(embed) https://www.youtube.com/watch?v=D0u__DXn9iU (/ embed)
Ever since we saw it Grime in the Guerrilla Collective showcase during E3, it was launched quietly and is now becoming a hit among players. Grime is a side-scrolling Metroidvania who also eagerly drank the Dark Souls well.
You control a humanoid statue with a black hole for your head (several characters called you “chiseled,” which made me laugh), and that should only tell you what style Grime was going for. It takes place in a surreal world, where a boy with a black hole for his head is one of the most normal characters you will find.
You’d be forgiven for thinking that by now, the soul-like smiling Metroidvanias are about a hundred dozen dollars; if you’re into the concept, I can already tell you that Grime is a safe bet. But his world is part of what makes Grime special. The tradition is quite vague and it takes time for things to make sense, if not, but even though it doesn’t offer a plot, like so many Metroidvanias, you manage to baffle the history of their locations so slowly.
It seems that the world itself consists mainly of different caves. Like Hollow Knight, it’s amazing how much visual variety and how many secrets you can introduce into a rock setting. It looks very, very good and also has a killer soundtrack. And Grime has a lot of secret passages and … caves inside the caves. Jumps between platforms, descents by stairs, jumps by ravines that can be seen in the part inferior, all with quite standard things.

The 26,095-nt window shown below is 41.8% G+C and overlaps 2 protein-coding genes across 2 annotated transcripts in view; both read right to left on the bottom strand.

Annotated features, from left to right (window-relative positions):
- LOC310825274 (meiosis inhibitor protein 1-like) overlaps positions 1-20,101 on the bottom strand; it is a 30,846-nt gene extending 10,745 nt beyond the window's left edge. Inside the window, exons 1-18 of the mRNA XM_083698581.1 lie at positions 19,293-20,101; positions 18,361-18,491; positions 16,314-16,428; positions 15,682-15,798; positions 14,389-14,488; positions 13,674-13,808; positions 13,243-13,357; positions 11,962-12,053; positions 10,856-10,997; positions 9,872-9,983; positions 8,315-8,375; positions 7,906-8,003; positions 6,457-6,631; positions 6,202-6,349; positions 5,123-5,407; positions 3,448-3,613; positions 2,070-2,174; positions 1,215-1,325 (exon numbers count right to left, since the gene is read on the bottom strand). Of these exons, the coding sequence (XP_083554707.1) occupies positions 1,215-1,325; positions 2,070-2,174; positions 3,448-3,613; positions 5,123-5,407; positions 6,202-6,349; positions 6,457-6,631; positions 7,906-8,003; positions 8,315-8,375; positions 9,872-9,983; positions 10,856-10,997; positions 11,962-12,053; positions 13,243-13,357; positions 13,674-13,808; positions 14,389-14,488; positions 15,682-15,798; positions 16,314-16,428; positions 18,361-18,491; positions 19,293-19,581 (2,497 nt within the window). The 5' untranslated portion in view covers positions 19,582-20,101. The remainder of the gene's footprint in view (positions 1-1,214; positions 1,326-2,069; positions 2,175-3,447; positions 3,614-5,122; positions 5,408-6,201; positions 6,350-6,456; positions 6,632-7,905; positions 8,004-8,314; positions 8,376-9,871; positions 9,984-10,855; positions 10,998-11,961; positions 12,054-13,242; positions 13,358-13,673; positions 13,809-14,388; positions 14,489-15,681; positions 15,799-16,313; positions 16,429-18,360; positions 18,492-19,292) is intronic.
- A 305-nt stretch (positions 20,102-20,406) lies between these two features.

But the Dark Souls comparison comes more from Grime’s systems than from its overall vibe. You have an RPG style system that allows you to spend points on skills, you can change your appendages and stony weapons, and they can also be upgraded. There’s also a resistance bar: resistance is called breathing because even statues with black holes for the head need to breathe, apparently. The more you know.
But while all this is nothing new, Grime has an interesting ability to absorb. Used at the right time, absorption helps you catch enemy weapons and allows you to launch them again, and once an enemy has lost enough health, you can absorb them in their entirety, which in turn rewards you with features that you can use yourself.
Absorb skills (but not attacks), probably so as not to make the collection of weapons in the game questionable. Head design is another important feature of Metroidvania that Grime achieves: big heads look great and are hard to beat, plus there are a lot of mini-heads to find and take on.
However, this is not a Metroidvania that reinvents the wheel, which would be difficult to do with the current popularity of the genre, anyway, but it feels good to play and is just good at what it does. The Clover Bite developers appear as true Metroidvania fans who have understood what makes the genre fun and the gamers are understanding it.